Hi all. I recently accompanied Dr. Tara Smith to the American Society for Microbiology (ASM) meeting down in Atlanta, GA. What a blast that was, though I was unable to make it over to Cobb County, where I hear they have some kind of famous sticker store! Anyway, Atlanta was fun too, though I have to say their bamboo still doesn’t compare to Manhattan.
Tara introduced me to some microbiology notables, including Jeffrey Taubenberger. Anyone who’s a history buff as I am (despite lacking a Ph.D. in that area, I have 3 Master’s degrees in American, European, and, of course, Chinese history) will recognize the name from the recent work his laboratory has done in sequencing the virus that caused the 1918 influenza pandemic. For those of you not in-the-know like I am, that’s the virus that killed roundabout 100 million people worldwide. Dr. Taubenberger found samples encased in formalin at his institute, the Armed Forces Institute of Pathology, and also was able to obtain a sample from a woman buried in the Alaskan permafrost. The goal of his research is to determine why that virus was so deadly, in order to apply that knowledge to future pandemics. We chatted awhile about pathology, virology, video games, really good alfredo sauce, and life in general, and I gave him a parting suggestion on a re-analysis of some of his data (after all, they didn’t make me an endowed chair of Creatoinformatics for nuthin!) I found Dr. Taubenberger’s work fascinating, and offered more advice if he needed it in the future. Here we are, hamming it up for the camera:
Moving on, I attended a symposium that addressed communicating with the public, on science in general and microbiology in particular. I couldn’t believe that they actually let journalists address my fellow esteemed biologists, but address they did, and I actually even thought some of it was good stuff! Luckily, there were a few credentialed scientists in the bunch as well, including Dr. Cynthia Needham, author of Global Disease Eradication: The Race for the Last Child and Intimate Strangers: Unseen Life on Earth, the companion text to the PBS series of the same name. She was a pleasure to speak with, and we discussed not only the difficulties of disseminating science to the public, but also the phenomenon of blogging–and specifically, female bloggers. Can you imagine? Poor Dr. Needham also had her luggage lost on the way…pays sometimes to only wear a bowtie and mortarboard!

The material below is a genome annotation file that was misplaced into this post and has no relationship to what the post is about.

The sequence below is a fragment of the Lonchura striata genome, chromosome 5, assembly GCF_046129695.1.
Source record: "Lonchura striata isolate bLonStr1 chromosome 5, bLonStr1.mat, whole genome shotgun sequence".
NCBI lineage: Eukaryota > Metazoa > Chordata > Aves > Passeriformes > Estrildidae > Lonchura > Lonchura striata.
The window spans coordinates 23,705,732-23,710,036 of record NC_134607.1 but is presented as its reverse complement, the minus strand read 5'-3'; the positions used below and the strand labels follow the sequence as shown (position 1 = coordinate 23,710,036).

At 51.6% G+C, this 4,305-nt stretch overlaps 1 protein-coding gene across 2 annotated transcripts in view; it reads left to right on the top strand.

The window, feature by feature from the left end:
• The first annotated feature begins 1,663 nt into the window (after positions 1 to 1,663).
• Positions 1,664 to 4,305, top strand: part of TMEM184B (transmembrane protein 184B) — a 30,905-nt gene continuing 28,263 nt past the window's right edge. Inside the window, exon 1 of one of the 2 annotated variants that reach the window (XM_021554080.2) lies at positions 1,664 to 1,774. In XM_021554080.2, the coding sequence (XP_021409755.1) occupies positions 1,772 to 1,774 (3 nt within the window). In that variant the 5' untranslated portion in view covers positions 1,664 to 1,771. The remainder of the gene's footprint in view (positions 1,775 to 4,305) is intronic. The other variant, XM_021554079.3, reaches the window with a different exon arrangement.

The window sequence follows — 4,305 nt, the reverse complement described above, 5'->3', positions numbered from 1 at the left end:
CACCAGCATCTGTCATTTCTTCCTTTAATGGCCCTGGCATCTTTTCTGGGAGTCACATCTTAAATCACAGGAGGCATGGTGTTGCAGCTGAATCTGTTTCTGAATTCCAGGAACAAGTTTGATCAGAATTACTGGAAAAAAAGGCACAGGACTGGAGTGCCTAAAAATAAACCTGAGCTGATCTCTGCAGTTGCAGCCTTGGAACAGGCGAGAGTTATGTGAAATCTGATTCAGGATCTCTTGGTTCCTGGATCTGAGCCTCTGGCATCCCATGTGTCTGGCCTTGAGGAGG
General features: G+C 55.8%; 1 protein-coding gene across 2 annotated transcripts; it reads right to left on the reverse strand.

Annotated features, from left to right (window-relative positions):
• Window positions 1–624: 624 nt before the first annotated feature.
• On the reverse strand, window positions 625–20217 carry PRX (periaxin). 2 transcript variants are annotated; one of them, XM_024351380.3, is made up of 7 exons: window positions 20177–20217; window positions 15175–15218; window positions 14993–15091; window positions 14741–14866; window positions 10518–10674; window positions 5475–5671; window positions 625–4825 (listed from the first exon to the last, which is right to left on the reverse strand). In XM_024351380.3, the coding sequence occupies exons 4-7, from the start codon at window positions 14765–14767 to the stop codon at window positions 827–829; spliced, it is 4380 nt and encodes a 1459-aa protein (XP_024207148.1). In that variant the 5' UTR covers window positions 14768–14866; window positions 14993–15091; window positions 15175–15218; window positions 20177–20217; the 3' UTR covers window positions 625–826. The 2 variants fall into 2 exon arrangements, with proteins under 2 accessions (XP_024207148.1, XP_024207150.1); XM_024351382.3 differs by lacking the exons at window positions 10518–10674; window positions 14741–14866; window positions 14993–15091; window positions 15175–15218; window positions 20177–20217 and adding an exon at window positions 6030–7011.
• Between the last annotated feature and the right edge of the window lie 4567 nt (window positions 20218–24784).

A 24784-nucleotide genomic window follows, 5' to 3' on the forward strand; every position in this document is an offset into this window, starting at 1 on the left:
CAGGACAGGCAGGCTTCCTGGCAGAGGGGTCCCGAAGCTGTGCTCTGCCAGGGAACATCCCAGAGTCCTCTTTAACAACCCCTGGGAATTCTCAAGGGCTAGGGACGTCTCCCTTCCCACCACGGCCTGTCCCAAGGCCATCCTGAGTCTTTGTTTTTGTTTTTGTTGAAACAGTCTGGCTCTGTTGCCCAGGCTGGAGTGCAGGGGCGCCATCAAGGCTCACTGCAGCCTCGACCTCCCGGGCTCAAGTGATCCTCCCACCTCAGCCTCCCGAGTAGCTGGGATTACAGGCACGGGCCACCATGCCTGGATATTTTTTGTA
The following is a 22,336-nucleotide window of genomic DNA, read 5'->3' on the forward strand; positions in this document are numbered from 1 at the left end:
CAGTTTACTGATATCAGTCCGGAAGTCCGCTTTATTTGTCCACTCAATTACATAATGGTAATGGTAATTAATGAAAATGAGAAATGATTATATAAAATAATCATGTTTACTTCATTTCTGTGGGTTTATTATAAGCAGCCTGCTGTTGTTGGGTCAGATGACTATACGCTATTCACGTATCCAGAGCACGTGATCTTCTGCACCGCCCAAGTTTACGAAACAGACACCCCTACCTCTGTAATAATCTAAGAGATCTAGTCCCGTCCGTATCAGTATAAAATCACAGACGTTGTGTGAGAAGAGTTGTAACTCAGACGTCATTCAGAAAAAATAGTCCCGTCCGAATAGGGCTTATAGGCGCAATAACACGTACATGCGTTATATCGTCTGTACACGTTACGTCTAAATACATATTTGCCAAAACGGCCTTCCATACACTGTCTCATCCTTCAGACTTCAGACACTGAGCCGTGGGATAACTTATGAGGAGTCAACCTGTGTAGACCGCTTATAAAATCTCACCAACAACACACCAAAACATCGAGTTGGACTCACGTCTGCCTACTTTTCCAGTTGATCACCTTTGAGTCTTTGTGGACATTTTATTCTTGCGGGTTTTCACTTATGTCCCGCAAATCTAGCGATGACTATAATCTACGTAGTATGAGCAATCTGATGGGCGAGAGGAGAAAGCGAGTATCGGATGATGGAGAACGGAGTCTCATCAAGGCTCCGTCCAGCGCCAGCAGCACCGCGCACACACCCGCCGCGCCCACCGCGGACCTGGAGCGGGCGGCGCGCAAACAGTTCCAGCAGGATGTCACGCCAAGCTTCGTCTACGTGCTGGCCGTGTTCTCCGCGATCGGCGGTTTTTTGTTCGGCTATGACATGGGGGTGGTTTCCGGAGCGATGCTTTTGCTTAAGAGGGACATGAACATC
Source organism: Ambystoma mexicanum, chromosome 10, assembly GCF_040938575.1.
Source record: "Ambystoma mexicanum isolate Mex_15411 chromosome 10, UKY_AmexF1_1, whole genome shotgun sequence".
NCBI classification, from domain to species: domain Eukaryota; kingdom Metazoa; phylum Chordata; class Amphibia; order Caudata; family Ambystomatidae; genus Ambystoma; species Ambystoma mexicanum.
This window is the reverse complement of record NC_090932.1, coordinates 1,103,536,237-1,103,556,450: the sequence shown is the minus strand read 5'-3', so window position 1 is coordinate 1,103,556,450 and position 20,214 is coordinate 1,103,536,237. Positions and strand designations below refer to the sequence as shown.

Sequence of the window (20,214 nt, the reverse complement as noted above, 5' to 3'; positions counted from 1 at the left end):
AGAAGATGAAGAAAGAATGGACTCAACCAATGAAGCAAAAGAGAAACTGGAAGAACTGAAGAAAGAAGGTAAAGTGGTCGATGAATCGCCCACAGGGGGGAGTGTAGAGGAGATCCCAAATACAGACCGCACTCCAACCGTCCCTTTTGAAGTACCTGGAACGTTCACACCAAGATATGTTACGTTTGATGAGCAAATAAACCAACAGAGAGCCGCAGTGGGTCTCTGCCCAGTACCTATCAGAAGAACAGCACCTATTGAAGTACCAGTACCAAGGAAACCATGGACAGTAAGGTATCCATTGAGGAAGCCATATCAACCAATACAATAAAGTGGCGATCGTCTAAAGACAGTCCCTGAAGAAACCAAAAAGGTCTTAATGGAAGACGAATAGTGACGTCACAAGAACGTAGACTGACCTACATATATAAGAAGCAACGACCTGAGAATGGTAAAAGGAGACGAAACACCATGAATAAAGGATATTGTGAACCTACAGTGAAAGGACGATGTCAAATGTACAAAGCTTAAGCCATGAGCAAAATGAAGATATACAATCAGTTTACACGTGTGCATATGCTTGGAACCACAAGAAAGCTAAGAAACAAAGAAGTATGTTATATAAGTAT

After a relaxing evening and a dip in the local pool (my pigeon friends declined to be photographed–modest little creatures they are),
I met up with Dr. Gail Cassell, currently Vice President of Infectious Diseases at Eli Lilly and Company, and a former President of ASM. Dr. Cassell and I go way back, as I spent time in Alabama working on one of my dissertations while she was a professor at UAB. We discussed infectious causes of chronic diseases. I don’t think Dr. Cassell was very amused when I suggested they should simply keep the population on antibiotics from birth to death, and we wouldn’t have to worry about this silly infection stuff. Anyway, I hope it’s something she’ll give consideration to. I got the feeling that she had a bit of a crush on me.
After the conference, I flew back to Iowa with Tara. She introduced me to her family, and gave me a quick tour of her laboratory and the area around the University of Iowa. Here I am playing with the biohazard sharps, which she immediately told me was a rather large no-no. Big faux pas on my part…
From what I gather, Tara does the kind of research that even creationists accept…studying variation within different species of bacteria, and how those differences relate to disease potential. That’s all fine and dandy, but I made sure to clean myself off carefully after I left the lab!
She even was kind enough to introduce me to their mascot, Herky. He was a bit cold, though, I have to say.
And of course, no trip to Iowa would be complete without a good old-fashioned romp through a cornfield. Hoo boy, did that ever tire me out!
I said I’ll be sure to stop back by if those folks from Kansas start to invade the state.
Well, Reed is calling me…guess I need to get back to work. I’ll send an update on my Alaskan adventures shortly!
So long, ’till next time. -Prof. Steve Steve.